Your Name Is Your Brand…

Your Name Is Your Brand…

Your Name Is Your Brand…

Guest Expert: Lexi Revellian

Your Name Is Your Brand…
…unless you are JK Rowling, then your brand is also Harry Potter. But that’s only because she hasn’t yet written anything else. So make the most of it.

It is said that consumers need to see an item seven times before it registers enough with them to consider buying it. We don’t have the advantage of our books being in bookshops, or reviewed in the national press, or advertised on the Underground. We have to create our own consumer awareness, and it’s easier to do that if you stick to the same name.

As a self-published author, you do all your own marketing (unless you are incredibly lucky in your spouse) and what you are marketing is YOU. Okay, it’s your books you want to sell, but the one constant with all the books you write is your name on the cover. It’s your brand; it’s what you need readers to remember when they are telling friends about the terrific novel they have just finished. Maximise it.

Do you have an ordinary name, one that is shared by thousands of other people? If so, consider changing it. You may not want to do this as drastically as I did, inventing a unique name, Revellian, to come up first in Google. But if your name is John Smith, at least think about calling yourself John X. Smith, even if your middle name isn’t Xavier. No one will find you otherwise, as you’ll be lost in a cyber crowd of John Smiths.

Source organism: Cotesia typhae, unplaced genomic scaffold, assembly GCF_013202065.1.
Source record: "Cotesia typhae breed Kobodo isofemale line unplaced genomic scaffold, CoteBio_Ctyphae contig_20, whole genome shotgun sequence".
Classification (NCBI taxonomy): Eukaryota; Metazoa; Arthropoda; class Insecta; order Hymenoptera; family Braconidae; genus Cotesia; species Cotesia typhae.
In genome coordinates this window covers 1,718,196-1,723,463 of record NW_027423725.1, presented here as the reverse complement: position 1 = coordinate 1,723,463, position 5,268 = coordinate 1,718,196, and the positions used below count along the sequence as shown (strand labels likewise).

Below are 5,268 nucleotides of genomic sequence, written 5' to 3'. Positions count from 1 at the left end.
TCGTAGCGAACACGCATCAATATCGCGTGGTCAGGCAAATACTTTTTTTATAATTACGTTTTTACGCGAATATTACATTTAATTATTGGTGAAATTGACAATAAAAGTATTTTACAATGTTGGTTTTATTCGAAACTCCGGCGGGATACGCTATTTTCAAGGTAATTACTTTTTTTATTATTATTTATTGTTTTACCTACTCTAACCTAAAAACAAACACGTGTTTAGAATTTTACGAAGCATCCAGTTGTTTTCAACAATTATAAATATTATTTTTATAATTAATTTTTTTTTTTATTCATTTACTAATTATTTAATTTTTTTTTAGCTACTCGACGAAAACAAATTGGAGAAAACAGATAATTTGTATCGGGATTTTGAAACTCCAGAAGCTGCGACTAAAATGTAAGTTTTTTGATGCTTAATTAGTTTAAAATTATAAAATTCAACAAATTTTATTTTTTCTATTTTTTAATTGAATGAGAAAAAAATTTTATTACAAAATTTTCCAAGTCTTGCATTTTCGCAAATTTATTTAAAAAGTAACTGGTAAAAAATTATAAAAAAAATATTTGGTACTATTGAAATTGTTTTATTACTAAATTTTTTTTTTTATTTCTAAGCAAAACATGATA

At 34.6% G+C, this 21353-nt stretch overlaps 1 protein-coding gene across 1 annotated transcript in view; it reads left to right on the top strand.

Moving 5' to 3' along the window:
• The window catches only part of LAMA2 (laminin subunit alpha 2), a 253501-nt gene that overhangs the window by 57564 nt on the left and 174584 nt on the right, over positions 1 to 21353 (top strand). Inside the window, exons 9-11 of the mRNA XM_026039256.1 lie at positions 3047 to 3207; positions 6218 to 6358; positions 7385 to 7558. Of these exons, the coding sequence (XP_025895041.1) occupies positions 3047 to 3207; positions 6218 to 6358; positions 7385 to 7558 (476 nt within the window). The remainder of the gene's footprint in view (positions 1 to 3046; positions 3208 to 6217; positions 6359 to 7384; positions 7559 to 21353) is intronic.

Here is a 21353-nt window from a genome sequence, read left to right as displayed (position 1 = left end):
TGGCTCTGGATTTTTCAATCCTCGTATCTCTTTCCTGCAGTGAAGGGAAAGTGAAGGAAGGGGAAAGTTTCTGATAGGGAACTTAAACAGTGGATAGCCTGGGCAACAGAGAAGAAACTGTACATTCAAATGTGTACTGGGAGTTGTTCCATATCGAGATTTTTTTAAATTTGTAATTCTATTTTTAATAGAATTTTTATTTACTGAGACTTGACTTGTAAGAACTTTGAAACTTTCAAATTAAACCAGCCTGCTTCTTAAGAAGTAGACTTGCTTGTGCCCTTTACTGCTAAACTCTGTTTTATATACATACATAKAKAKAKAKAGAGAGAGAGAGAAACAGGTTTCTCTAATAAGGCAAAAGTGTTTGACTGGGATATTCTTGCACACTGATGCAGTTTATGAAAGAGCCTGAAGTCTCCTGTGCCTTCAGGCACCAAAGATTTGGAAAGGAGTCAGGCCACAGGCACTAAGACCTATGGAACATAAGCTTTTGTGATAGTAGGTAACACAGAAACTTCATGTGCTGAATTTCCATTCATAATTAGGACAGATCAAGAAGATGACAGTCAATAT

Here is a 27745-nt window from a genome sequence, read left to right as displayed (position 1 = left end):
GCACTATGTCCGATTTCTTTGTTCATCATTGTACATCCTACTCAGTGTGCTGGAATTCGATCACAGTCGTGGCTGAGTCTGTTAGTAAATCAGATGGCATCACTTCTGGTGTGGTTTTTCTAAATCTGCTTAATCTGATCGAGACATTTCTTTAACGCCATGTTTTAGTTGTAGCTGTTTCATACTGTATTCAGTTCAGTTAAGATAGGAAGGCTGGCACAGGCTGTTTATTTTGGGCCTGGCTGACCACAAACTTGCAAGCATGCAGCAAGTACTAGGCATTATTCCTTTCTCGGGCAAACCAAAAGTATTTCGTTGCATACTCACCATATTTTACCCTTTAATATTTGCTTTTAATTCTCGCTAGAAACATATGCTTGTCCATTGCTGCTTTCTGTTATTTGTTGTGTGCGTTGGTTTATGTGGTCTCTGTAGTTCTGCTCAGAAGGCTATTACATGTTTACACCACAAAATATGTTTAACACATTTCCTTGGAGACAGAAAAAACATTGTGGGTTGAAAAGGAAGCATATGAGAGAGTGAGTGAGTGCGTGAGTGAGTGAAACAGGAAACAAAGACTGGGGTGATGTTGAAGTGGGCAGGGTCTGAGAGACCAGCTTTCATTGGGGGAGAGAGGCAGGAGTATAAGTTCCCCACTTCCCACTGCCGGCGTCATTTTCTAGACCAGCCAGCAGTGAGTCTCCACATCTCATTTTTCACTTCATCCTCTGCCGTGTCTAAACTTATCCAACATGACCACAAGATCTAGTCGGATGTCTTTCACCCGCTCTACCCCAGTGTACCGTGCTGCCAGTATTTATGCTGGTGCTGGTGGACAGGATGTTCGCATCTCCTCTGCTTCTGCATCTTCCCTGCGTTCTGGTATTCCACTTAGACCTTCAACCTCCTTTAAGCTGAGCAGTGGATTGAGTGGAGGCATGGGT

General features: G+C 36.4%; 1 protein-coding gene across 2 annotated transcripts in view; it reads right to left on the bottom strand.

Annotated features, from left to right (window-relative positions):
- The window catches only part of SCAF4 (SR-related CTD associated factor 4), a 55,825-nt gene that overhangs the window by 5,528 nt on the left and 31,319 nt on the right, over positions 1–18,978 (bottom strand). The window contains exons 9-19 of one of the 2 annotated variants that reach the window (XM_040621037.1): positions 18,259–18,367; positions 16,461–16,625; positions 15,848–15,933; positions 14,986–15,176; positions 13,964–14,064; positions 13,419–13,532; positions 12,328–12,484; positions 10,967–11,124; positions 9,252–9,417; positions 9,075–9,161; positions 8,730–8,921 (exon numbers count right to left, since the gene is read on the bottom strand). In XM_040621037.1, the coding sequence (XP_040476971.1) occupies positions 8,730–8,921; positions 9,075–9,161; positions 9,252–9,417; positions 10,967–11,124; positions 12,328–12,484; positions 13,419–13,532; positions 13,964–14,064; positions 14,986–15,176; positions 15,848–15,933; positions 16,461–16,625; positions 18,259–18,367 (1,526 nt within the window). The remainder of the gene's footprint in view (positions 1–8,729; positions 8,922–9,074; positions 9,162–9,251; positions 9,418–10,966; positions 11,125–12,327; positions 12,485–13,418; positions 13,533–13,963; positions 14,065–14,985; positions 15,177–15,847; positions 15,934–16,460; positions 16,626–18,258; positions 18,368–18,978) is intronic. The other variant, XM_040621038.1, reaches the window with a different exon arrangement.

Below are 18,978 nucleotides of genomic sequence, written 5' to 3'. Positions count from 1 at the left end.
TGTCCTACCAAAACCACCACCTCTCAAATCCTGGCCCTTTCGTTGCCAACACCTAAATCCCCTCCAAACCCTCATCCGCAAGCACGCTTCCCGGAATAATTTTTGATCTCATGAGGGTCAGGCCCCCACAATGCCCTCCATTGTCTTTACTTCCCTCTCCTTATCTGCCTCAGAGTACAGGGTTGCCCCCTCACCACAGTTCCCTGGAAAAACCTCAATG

Once you have your author name, use it on EVERYTHING. Twitter, Facebook, your website and blog. Do not tweet under the name Randomwriter, or blog under the title Hitting the Keys. When you go on a forum, use JohnXSmith as your username, not Avidauthor. When you comment on blogs, make sure your name is there with a link to your blog. Back in the days when I went on Authonomy, many members had funny or strange usernames. Some of them have now self-published, but I’m never sure who they are. Does this matter? Yes, because I won’t say, “Oh, I remember reading the start of her book. It was really good, and look, there it is on Amazon for 99p,” and buy it.

Use a nice authorly shot of yourself for your avatar. Not you as a child, not a cute puppy or kitten, and especially not a cat with an ‘amusing’ tag – what is it with cats? (To digress for a moment, why on earth do writers tell you about their unruly pets in their bios?) In short, nothing wacky. No, choose a photo of yourself looking professional so that readers will take you seriously. The old advice for an ambitious secretary was to dress as if she was already in management. The same rule applies to self-published writers; look at what successful mainstream authors do, and follow suit.

Everything you do on the internet can help create a buzz around your name. Make sure that if a reader, publisher or agent googles it, she will a) find you, and b) like what she sees.


Lexi Revellian has written four novels, and has self-published two, Remix and Replica, in e-format and paperback. Since last August, she has sold more than 36,00 copies, mostly in the UK. Her day job is designing and making silver and jewellery – commissions include fruit bowls for 10 Downing Street and the Royal Household’s Jubilee gift to the Queen.

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One thought on “Your Name Is Your Brand…

  1. Judith Briles

    Very useful post. It is really important to brand oneself not based on books but on his or her own. I find your number one tip very powerful since it involves a change of name, a sure sign that an author is indeed thinking of establishing a good name. It is like a product brand. Often, we speak of the known brand when we go shopping rather than speak the generic name of the product like toothpaste or bath soap.

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